How To Use WD-40 To Clean Up Tree Sap

Living in a well-established neighborhood that's full of lush trees and greenery makes for a great view from the windows in your home, but when it comes to seeing out the windows of your car, you might find yourself facing a bit of a roadblock. Leaves, pollen, and small branches from surrounding trees can be easily wiped or sprayed off your car to keep it clean, but the same isn't always true when it comes to tree sap. This sticky substance is notorious for clinging to just about everything in the surrounding area and can require quite a bit of elbow grease to completely clear, but, thankfully, there's a solution that can make the process run much more smoothly: WD-40.

Most people primarily associate WD-40 with its ability to silence squeaky hinges or restore faded plastic furniture, but this popular lubricant has plenty of other applications as well (over 2,000, according to its website). Thanks to its greasy composition — the exact ingredients of which are still kept top-secret — WD-40 also has the ability to help more quickly clean up and break down sticky messes, like residue from labels, gum, and, for our purposes, tree sap.

Removing tree sap with WD-40

When it comes to cleaning up tree sap that's dripped onto your car, the best approach is to catch it early or to avoid it altogether. Sap is how trees move nutrients to all of their branches, and budding during spring and summer requires more flow, so try to avoid parking your car under pines during this active season or routinely check to see if you can spot any sticky debris before driving. If it's fresh, tree sap can be easily wiped away with a cloth soaked in warm water without causing any damage to your paint or windows.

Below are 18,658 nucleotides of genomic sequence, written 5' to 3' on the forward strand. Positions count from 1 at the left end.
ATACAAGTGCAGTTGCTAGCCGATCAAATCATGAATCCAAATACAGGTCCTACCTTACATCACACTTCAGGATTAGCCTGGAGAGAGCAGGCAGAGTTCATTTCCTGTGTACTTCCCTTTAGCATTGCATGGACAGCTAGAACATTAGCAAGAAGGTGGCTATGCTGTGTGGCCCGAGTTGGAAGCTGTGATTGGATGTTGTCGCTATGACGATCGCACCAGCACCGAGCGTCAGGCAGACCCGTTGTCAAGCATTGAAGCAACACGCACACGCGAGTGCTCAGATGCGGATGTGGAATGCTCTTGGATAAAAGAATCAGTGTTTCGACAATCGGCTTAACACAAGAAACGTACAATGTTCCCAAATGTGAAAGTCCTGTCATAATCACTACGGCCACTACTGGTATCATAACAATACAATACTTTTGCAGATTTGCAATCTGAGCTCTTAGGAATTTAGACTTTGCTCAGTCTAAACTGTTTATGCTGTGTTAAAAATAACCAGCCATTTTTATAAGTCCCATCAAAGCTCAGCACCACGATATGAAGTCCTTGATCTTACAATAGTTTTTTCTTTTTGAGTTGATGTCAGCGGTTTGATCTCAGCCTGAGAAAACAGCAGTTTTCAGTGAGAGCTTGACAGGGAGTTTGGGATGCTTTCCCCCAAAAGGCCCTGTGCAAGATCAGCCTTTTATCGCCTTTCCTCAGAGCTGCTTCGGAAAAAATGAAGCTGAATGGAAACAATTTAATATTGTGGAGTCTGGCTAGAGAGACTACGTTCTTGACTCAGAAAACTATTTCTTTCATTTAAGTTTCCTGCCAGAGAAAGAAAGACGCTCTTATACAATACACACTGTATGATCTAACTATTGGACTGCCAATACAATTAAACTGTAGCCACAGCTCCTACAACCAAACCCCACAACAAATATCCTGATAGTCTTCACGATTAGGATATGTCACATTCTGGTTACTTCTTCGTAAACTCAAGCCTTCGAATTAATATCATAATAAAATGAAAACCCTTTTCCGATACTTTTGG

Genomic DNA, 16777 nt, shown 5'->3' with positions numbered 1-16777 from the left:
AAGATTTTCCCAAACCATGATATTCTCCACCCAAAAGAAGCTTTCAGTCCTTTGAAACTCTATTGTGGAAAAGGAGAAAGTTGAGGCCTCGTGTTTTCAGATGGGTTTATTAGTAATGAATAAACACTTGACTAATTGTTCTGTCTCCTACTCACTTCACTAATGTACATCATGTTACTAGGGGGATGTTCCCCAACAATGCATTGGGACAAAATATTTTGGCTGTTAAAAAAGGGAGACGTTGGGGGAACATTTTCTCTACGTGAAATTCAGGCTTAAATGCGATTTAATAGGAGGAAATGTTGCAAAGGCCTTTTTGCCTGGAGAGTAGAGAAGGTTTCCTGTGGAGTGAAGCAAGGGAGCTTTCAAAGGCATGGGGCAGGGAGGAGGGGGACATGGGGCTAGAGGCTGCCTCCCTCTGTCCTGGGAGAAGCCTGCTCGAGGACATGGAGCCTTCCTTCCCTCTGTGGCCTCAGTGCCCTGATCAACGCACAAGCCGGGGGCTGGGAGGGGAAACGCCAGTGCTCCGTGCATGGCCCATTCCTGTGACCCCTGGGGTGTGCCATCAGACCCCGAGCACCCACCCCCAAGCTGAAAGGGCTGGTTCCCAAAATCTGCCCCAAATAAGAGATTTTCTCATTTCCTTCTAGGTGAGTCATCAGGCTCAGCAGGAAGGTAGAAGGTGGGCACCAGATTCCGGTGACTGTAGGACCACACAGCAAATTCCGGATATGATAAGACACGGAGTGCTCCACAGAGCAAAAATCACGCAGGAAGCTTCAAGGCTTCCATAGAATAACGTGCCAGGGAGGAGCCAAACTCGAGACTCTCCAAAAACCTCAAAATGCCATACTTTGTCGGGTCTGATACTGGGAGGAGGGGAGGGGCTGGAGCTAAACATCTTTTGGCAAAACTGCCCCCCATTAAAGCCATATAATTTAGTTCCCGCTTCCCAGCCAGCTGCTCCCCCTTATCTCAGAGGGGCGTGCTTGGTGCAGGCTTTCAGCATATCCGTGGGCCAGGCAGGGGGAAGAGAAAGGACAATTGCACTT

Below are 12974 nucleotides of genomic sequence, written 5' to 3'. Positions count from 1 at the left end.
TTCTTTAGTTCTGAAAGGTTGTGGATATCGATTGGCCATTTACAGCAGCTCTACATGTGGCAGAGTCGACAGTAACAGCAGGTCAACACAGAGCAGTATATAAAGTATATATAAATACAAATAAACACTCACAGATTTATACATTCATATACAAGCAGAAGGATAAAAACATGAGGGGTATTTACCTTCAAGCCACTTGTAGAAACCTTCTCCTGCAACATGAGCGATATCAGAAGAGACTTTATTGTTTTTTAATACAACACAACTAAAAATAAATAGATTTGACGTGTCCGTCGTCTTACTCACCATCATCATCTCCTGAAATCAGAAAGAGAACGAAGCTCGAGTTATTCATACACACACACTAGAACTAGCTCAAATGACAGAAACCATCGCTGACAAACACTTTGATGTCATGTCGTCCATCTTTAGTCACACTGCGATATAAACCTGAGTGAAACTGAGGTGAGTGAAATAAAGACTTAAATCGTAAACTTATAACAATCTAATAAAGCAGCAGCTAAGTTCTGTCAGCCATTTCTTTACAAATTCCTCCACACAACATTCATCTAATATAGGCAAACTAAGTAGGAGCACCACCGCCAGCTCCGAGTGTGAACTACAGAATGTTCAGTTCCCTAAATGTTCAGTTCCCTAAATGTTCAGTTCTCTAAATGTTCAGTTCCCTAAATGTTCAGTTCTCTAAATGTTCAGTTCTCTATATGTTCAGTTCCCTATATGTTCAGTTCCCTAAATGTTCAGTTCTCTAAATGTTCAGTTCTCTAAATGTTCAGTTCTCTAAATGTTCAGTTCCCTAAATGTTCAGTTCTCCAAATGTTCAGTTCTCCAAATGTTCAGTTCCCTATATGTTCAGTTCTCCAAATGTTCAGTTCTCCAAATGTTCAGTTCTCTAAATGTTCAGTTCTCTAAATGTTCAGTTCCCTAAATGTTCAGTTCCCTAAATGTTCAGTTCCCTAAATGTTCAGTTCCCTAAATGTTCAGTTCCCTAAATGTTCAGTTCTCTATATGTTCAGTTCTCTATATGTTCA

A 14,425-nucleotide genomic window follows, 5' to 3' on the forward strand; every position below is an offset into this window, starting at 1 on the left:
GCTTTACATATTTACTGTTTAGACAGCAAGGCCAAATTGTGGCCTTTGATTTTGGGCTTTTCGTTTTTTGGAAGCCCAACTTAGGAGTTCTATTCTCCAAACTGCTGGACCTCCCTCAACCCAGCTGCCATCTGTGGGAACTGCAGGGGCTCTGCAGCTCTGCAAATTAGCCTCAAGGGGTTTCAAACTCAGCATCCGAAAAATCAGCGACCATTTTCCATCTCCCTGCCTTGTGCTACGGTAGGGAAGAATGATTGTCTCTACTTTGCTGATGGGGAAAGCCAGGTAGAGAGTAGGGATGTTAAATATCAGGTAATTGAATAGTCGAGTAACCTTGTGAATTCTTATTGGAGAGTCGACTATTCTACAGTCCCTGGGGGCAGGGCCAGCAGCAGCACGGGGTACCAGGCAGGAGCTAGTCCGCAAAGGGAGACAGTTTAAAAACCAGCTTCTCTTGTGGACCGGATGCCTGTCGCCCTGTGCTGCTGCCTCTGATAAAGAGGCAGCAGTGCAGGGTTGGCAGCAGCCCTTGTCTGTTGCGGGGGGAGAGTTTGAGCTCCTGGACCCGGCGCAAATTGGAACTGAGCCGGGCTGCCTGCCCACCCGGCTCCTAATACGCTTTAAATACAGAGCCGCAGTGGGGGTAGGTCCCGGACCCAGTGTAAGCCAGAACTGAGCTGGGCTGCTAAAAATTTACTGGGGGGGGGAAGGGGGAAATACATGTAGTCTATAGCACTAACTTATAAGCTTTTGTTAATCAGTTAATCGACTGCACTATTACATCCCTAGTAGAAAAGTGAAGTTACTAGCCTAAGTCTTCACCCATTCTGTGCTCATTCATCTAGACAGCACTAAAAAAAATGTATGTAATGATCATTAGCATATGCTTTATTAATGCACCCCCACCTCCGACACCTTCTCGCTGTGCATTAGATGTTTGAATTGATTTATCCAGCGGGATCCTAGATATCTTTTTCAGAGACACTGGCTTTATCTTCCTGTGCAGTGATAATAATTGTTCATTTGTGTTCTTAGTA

If you weren't quick enough to catch the drips before they hardened, however, not to worry. Simply, grab your trusty can of WD-40 from the garage, thoroughly spray the spot of sap, and then cover the area with plastic wrap or paper towels for a few minutes. After waiting, you should notice that the sticky residue is easier to wipe away. After this, use a cloth with some soapy water to cut through any residual grease, and your car should look as good as new.

What you can use other than WD-40

If you find tree sap on your car but you don't have any WD-40 on hand, there are alternatives: just use the same principle with a few other staple products to get similar results. Other kinds of oil you'd use in the kitchen, like olive or vegetable oil, can be subbed in for WD-40 in a pinch. Use the same method of soaking and wiping away to help dislodge the spot of tree sap, and you should notice it start to budge.

If the tree sap is still stuck, however, it might be time to pull out the big guns. Soaking a rag in rubbing alcohol can help break down the tree sap to allow you to more easily wipe or scrape it away, though it's important to do this with caution as this product can deteriorate the paint on your car. Make sure you don't leave the rag on the spot for too long, and thoroughly rinse once you've cleaned the area. As a last resort, you could also use a detailing razor blade to scrape away the sap; though, if you're not careful, you could end up with damaged paint or scratches.